CR’s efforts in aerospace and defense have quickly begun to pay dividends. Clauson reports that the company added 12 positions in the past six months. The increased work load has also warranted major equipment purchases this year, including a new 5-axis machining center and two presses.
Key to this early success is the fact that CR is vertically integrated. “From those initial designing/scheming sessions on into production — cutting, kitting, moldmaking, inspection, coatings, machining — it’s all here,” Brady emphasizes.
As our tour begins, behind the reception area and past offices for the purchasing department, we enter a small hallway. Clear glass panes make up the top half of the hallway’s walls, providing a view into CR’s engineering workspace on one side and quality/testing area on the other. Representing one end of CR’s vertical capabilities, a team of six engineers brings the design of composite components to fruition. Their workspace consists of an open floor plan with variable-height desks, arranged in pods to facilitate collaboration. A dedicated conference room for the engineers is adjacent to the workspace, also enclosed with glass walls for a light, open environment.
Demands on the engineering team run the gamut. “On one end of the spectrum,” Brady illustrates, “a more established aerospace client like Rockwell often has a fairly defined specification — a drawing, maybe the materials and procedures they want us to use. On the other end of the spectrum, a client less familiar with composites, or someone with a metal component they want to convert to composite, may simply ask us to make that happen. We can support that whole range.”
The rest of the plant tour exhibits CR’s capacity for vertical servicing, from design to tooling, to post-cure machining and painting as well as coating. Being vertically integrated helps CR control its scheduling and quality, as well as its profit margins, Clauson points out. But perhaps more significantly, it is an attractive feature to the company’s customers. “A prospective customer walks in, and they want to be able to write one purchase order,” he points out. “And they want their questions answered; they don’t want to hear that you have to call another supplier.”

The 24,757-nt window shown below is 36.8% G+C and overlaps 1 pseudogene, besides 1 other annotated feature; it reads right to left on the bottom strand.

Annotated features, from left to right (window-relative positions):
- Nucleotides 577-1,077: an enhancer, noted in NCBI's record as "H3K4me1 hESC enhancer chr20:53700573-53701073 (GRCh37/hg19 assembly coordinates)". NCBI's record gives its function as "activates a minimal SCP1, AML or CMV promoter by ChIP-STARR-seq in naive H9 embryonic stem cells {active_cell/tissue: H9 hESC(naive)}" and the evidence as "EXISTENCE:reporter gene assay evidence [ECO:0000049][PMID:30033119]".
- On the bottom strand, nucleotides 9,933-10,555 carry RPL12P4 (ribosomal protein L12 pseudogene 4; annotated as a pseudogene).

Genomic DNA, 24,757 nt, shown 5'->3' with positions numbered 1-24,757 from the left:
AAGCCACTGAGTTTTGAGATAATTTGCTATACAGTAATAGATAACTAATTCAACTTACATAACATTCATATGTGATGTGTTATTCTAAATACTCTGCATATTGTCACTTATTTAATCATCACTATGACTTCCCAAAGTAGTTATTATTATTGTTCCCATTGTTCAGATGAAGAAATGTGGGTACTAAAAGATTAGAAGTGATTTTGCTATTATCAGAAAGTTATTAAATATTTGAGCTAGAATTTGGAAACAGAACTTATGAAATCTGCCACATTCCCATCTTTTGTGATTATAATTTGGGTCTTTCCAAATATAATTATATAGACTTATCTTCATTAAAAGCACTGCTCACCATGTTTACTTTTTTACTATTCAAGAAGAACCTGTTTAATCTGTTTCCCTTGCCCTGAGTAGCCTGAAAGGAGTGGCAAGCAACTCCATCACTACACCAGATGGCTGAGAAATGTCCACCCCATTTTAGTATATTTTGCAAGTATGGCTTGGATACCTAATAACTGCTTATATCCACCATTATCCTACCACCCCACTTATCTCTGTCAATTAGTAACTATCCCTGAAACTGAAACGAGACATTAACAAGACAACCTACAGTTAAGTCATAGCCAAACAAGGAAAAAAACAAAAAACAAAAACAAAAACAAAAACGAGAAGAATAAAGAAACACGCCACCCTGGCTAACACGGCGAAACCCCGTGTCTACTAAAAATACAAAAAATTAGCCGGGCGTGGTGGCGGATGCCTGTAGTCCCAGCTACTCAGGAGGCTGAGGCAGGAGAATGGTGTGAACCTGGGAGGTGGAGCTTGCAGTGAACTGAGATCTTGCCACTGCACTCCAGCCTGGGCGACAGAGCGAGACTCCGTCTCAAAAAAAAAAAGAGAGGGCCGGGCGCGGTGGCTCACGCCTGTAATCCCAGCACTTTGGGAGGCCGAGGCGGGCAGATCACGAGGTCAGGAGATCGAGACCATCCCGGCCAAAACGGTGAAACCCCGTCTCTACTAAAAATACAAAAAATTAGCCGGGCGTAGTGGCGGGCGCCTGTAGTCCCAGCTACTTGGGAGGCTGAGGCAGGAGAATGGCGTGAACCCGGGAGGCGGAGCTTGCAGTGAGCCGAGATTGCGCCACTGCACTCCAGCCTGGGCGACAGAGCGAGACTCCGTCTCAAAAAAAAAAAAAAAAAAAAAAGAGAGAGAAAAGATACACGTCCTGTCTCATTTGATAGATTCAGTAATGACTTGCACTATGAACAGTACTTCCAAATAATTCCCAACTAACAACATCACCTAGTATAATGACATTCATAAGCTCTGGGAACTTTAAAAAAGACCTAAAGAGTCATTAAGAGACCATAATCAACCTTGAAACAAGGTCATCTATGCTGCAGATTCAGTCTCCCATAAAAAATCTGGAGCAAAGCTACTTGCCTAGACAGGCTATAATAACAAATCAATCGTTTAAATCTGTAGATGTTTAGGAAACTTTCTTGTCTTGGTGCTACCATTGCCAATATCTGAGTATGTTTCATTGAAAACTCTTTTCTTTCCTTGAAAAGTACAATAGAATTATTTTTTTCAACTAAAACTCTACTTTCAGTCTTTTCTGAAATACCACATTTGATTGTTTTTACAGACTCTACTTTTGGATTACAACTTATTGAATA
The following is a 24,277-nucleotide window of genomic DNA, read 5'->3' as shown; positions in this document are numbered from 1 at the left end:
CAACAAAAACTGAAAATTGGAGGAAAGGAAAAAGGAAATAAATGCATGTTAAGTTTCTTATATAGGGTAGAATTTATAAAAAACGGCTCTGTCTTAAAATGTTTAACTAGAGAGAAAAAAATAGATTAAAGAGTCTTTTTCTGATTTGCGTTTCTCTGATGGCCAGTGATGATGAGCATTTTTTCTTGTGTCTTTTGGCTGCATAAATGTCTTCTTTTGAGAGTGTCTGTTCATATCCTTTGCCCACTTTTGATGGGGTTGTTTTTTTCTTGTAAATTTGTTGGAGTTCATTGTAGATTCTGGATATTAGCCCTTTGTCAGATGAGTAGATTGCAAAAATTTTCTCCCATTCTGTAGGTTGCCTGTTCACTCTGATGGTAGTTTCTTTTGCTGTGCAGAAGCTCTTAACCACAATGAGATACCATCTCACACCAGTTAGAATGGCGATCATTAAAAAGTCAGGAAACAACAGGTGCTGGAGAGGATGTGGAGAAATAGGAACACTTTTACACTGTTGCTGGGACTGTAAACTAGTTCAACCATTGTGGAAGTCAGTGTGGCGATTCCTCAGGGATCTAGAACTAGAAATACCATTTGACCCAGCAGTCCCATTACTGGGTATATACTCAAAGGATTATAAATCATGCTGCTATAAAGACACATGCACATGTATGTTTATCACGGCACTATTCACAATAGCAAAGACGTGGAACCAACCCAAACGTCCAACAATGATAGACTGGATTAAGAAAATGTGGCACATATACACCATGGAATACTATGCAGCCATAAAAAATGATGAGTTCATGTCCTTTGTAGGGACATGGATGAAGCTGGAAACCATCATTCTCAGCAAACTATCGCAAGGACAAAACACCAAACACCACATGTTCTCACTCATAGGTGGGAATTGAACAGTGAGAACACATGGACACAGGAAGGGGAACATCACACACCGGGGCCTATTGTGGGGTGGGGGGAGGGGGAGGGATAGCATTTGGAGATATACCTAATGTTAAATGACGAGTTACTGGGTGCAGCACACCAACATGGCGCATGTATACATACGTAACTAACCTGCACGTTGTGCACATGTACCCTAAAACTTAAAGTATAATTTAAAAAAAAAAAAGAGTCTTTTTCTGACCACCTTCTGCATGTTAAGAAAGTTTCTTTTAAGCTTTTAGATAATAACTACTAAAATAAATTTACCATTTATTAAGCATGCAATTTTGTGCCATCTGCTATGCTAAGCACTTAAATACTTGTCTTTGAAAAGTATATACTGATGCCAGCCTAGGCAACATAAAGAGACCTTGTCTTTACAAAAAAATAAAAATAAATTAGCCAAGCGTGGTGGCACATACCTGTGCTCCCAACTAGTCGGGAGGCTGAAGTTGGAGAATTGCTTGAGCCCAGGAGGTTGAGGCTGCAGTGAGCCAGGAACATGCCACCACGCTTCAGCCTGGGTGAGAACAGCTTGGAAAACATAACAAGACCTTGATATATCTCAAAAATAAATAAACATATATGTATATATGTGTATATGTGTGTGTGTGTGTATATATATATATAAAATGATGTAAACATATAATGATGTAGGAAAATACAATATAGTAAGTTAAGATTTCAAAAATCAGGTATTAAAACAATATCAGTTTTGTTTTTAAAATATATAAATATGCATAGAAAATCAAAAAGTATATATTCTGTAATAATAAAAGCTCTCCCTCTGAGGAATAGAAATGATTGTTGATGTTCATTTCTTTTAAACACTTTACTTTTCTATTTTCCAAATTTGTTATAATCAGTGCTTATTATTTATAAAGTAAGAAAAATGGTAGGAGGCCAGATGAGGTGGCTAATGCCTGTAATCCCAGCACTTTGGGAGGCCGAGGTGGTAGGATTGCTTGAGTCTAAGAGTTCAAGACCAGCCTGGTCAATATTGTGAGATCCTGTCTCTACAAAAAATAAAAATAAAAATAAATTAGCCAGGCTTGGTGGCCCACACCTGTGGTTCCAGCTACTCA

A staff of stakeholders
We emerge next into a wide corridor situated on the front side the U-shaped building’s base wing. To our left is the facility’s front lawn and parking area, and to our right, a glass wall with a view of the main manufacturing floor. This corridor hosts monthly company-wide luncheons, where tables and food are brought in and the owners talk about how CR is doing — new customers and work, financial status, etc. “The idea is to engage people,” Clauson says, “because if they’re engaged, you start to get that discretionary effort from people. They care more about our products. They’re happier, and they stay longer.”
Beyond the open corridor, we reach a climate-controlled hand layup area at the end of the building’s far wing. This area includes as many as a dozen work stations, depending on the work schedule. One important consideration as the company assigns staff members to various projects is that both aerospace and non-aerospace components are part of the job mix. “You don’t want to burden the non-aerospace parts with aerospace overhead,” Clauson mentions, “but you want to make sure the right attention is paid to aerospace parts. We’ve set up teams to address this.” Developmental articles are typically assigned to teams with the most experienced workers. Hand layup of industrial production parts is often a good starting point for new staff members.
Composite Resources has reached a size for which “we’ve run out of ‘friends and family’ and must hire new people,” Clauson says. “Finding people with experience is difficult, but you can train people to do this kind of work.” Machinists, on the other hand, must bring some level of experience. The nearby technical college includes a machine tooling program, which helps feed the pool of qualified applicants. Staffing will become an even greater focal point for the company if a second shift is added. This option is under consideration to better leverage CR capital equipment.
We pass from the hand layup area through a manual trim area with downdraft tables, and on to the main shop floor, which spans the back side of the building’s main wing.
Moving through this main shop area, it is easy to surmise that preparedness is a core value of Composite Resources, as we come across two autoclaves (one from ASC Process Systems, Valencia, CA, US; and the other from American Autoclave Co., Jasper, GA, US), two Kolpak (Parsons, TN, US) freezers (a walk-in, 5 ft by 12 ft, and a drive-in, 25 ft by 25 ft), and two Global Finishing Solutions (Osseo, WI, US) Concept paint booths (one enclosed and one open-faced). Equipment for a mix of manufacturing processes — also often found in pairs — occupies the rest of the main floor. Though the company welcomes work for both pieces of equipment in each pair, Clauson explains that the idea is to ensure they make delivery dates. In fact, at the company-wide luncheons, the owners have admonished the team, “In the entire history of racing, a start flag has never been delayed because somebody wasn’t ready.” The paired equipment ensures readiness for each “race” the shop floor undertakes.
CR’s larger autoclave is 17 ft long — long enough to accommodate larger components. The company is considering additional autoclaves as part of its capital plan, anticipating ongoing autoclave work. “Even though there’s a lot of work being done with out-of-autoclave processes, there’s still a lot of autoclave work out there,” Clauson believes. “And because of qualified material systems, I think there will be for many years.”